Philadelphia 1921 d. Rome 1959)
Lanza was born on 31 January 1921, in Philadelphia, a baby
son to a humble family of Italian migrants. At nineteen years
of age, the sport-minded Lanza took singing lessons from Irene
Williams and went on to take perfection courses, held annually
at the Tangle Wood Festival in Massachusetts .
contract to RCA Victor, Lanza interrupted a recording career
to join the services. After his leave in 1945, he married
Betty Hicks, moved to New York and started a lucky career,
replacing Jan Peerce in a radio transmission, during summer.
Thanks to a rich mentor, Sam Weiler, he continued perfecting
his voice under the celebrated teacher Enrico Rosati and great
Maestro Grant Garnell. This led him to a series of successful
exhibitions and recitals especially at the Grant Park in Chicago
activities became frantic as he appeared as a singer in a
TV series sponsored by the famous producer Louis B. Mayer.
The stress he was put through grew daily. After his debut
in ‘That Midnight Kiss', the next film was ‘The
Toast of New Orleans' in 1950, where he sang the famous and
popular ‘Be My Love'.
childhood years, Lanza had idolized Caruso and emotionally
insisted that his next film be on his idol's life. ‘The
Great Caruso' was made in 1951 and gave Lanza the opportunity
to sing 15 of Caruso's arias. The success was such that the
nickname ‘Caruso's heir' echoed everywhere. The sale
of his records went through the roof.
Teatro alla Scala, Milan, wanted to contract him for Tosca
in the 1952 inaugural operatic season, so did Covent Garden
for Otello in 1960 and Teatro dell'Opera di Roma for Pagliacci
in the same year. During the early 50s, Lanza was heavily
engaged in making films, concert tours and declined the Milan
's offer, to the best of our knowledge.
Forty five years after his sudden death on 7 October 1959,
due to a fatal slimming cure in Rome, Mario Lanza is forever
venerated by a limitless number of enthusiastic fans. Fan
clubs and web sites have emerged in many countries: England,
Germany, United States, Hungary,
New Zealand, Australia and even Russia.
Lanza is unique for pathos and emotional involvement in all
categories of the musical form: ballad, song, operetta and
grand opera. Mother Nature sensationally provided him with
an extraordinary voice, a human machine capable of emitting
sound effortlessly, supported by an exquisite colour, extension
and powerful drive. The timbre has the particular gift of
reaching the listener's heart and involving him completely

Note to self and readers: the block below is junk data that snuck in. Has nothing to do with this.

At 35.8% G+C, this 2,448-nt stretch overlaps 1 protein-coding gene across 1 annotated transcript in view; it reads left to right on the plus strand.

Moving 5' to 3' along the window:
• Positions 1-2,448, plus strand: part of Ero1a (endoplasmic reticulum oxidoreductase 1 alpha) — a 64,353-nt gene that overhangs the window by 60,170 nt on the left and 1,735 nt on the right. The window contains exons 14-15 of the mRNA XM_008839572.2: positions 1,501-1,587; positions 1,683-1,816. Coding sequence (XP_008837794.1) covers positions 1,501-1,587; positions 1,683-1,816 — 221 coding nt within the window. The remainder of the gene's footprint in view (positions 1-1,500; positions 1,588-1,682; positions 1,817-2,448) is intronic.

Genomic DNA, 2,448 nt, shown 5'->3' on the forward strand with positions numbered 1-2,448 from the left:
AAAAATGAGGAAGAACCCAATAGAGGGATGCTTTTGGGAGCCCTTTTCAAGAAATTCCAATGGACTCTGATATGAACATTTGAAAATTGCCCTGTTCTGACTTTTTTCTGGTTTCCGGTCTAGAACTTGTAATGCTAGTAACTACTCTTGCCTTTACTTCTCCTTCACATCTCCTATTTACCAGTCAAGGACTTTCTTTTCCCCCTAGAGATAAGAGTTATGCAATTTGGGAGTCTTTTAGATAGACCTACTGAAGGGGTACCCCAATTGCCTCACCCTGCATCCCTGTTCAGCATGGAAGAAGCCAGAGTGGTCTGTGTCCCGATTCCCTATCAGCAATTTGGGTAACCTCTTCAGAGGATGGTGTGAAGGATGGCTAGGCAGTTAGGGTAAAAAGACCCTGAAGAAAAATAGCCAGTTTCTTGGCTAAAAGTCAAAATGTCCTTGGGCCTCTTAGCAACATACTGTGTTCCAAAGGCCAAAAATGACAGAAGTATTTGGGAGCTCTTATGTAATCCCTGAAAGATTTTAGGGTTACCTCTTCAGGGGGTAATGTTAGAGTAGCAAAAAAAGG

great vocal characteristic is the uniform sound emitted with
the five vowels in any note of the pentagram. Such effect
is noticeable when Lanza sings in English, his adopted tongue.
Overall, his Italian diction is almost perfect but at times
the tendency to double the consonants is there as with all
singers of Anglo-Saxon origin. He is capable of elevating
a high C by a semitone with natural ease. The squillo is pure
silver, brilliant and penetrating.
notable vocal characteristic is passing from one vocal register
to another very smoothly. The people, who listened to this
unique and splendid singer live, recall having heard a tenore
which filled the places where he appeared (there were 18000
spectators at the Hollywood Bowl in 1948), much more beautiful
and ringing than that heard through his films and recordings.
doubt, the technique had improved and the voice matured by
the mid 50s, when Lanza was 35 years of age. He came to the
threshold of becoming an accomplished tenore lirico-drammatico
and taking on the operatic world by storm. A refined approach
to role interpretation and complete vocality for the inhuman
tessitura of Otello were ready for the challenge. His superb
rendition of Niun mi tema in the finale of Otello is indisputably
a proven testimony (Audio 5).
you alone (Geehl) sung by Mario Lanza in 1951
Lord's Prayer (Malotte) sung by Mario Lanza in 1951
donna è mobile (RIGOLETTO) sung by Mario Lanza
armonia (TOSCA) sung by Mario Lanza in 1950
mi tema (OTELLO) sung by Mario Lanza in 1959
photos are published by courtesy of Mario's son Damon Lanza
and Bob Dolfi, Esqs.
I am grateful to Roberto Scandurra for private discussions
on the tenor's vocality.
Lanza's official International web site is
Lanza's official Italian web site is www.mariolanza.it